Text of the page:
The debate over drugs in this country has become more and more ingrained into American politics and has created a lot of division of opinion. I recently posted an article regarding the DARE Program, an effort by the government to decrease drug use but fell out of favor by the liberals, was being discussed and possibly reinstated.
Then, there’s the debate regarding how we should handle drug users and offenders. Should we use negative reinforcement to get people off drugs– making it a crime and punishable by jail time– or should we take a more altruistic approach and regard drug abuse as a medical condition?
Should we consider legalizing drugs in an effort to make its use more public so the users will be less afraid to seek help?
If not, should we legalize the less harmful drugs like marijuana so we can then allocate resources to combating the harder stuff? These are the debates raging in our states’ legislatures and in DC. Another debate has recently been brought back to the spotlight: what should we do with drug dealers and more specifically with their ill-begotten gains?
We all know why people use drugs. It is the same reason people drink, smoke cigarettes, gamble, and have sex; it makes them feel good. So why do people sell drugs? It is a lucrative industry. Drug-dealers are the small-business owners of the criminal world. They engage in import/export shipments, establish a human resource structure, deal with logistics and inventory, and engage in customer service. This brings about the potential to amass considerable wealth.
This wealth, however, was gained in the act of a crime and therefore is like being in possession of a stolen item, right?
So what do we do with the all of their stuff?
We take it, of course, like a stolen item. What do we with the stuff when we get it? We can’t give it back to the people they took it from because that would be an impossible task and you would be returning cash to drug dealers and addicts. So we keep the ill-begotten gains and inject it back into our community. At least we used to before the Obama Administration.
This practice of seizing assets from drug-dealers is known as “adoptive forfeiture” and it was the law of the land until the Obama Justice Department under Eric Holder decided to change the rules. The concern that Holder had was that these assets are seized before a conviction and could be taken even if you were not found guilty of a crime.
The counter-argument to that is to allow the drug dealer to maintain their assets, particularly their money, could garner them a greater opportunity to buy top lawyers giving them an unfair financial advantage over other criminals. I understand the concern, I suppose, of the government being able to take your stuff without actually proving you guilty of a crime.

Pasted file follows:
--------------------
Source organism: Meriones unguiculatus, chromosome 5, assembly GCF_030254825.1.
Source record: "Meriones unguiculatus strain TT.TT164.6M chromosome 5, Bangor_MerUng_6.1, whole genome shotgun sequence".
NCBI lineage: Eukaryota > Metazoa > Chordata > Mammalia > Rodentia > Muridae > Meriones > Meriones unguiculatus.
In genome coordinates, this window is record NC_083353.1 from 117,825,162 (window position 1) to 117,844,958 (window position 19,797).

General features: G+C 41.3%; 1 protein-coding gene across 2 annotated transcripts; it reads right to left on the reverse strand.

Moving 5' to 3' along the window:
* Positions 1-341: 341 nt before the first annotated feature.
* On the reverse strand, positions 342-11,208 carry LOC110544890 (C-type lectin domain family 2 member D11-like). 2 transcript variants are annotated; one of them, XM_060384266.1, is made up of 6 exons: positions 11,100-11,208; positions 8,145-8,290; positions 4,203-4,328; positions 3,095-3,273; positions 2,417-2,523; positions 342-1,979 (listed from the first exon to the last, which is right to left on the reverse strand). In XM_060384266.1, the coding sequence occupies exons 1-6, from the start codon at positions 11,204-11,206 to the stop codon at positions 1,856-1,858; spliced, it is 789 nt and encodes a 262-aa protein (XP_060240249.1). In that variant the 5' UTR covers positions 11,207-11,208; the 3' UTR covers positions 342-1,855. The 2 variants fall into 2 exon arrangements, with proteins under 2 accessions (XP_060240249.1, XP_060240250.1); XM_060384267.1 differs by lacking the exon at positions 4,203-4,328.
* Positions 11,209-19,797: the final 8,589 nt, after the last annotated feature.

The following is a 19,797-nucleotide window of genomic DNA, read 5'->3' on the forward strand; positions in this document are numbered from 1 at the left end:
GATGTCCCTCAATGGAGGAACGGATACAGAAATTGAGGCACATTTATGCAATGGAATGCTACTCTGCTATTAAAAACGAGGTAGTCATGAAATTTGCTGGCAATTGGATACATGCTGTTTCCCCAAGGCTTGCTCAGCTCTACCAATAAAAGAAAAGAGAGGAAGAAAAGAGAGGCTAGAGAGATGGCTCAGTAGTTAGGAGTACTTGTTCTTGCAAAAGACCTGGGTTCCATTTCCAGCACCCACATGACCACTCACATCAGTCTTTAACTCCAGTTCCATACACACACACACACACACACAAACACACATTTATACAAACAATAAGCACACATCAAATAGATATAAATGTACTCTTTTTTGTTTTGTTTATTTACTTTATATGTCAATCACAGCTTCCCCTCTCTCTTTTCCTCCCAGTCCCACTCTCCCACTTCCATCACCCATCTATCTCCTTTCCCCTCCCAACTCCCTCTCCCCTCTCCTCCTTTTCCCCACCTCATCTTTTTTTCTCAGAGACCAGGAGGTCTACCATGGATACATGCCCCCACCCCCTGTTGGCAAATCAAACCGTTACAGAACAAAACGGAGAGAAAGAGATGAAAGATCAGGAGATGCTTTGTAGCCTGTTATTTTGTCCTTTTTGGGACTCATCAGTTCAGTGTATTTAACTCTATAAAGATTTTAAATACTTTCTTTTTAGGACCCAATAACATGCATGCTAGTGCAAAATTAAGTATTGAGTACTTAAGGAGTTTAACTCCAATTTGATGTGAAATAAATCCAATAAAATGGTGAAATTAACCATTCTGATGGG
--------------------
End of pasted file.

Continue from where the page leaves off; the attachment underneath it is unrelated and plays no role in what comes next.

Lord knows I don’t like the government interfering in the lives of people especially taking from them without due process and cause.
I can also see the potential for corruption and abuse of power, which are mandatory characteristics for a politician, of having such a practice in place. But to remove this practice in its entirety meant that drug dealers could still reap the benefits of their crimes which I do not want either.
Apparently, the Attorney General Jeff Sessions agrees with that sentiment. He has ordered the reestablishment of the policy of adoptive forfeitures at the federal level. He will likely face backlash from rights’ groups claiming it is a breach of the 4th Amendment, but the policy would once again punish criminals and aid the local community.
I said before that we reinject the community with this money and what I meant by that was that the money is used to fund police and community efforts to tamp down on crime and drug-use.
The ill-begotten gains will once again benefit the people rather than the criminals.
Editor’s note: As an intelligence officer I worked several years against the narcotics target. To me, addictive drugs are the scourge of America, and drug dealers should be punished to the max. I’ve said many times that any drug dealer who sells to children has committed a crime equivalent to murder and should be executed.
But confiscating property without the benefit of a jury conviction is unconstitutional. It is also potentially a corruption of our crime fighting system, if the crime fighters are allowed to confiscate property for their own use. The police are very often sure they know who the criminals are, and they are often right. But the Constitution does not provide for conviction via police confidence, it always has to be from a jury.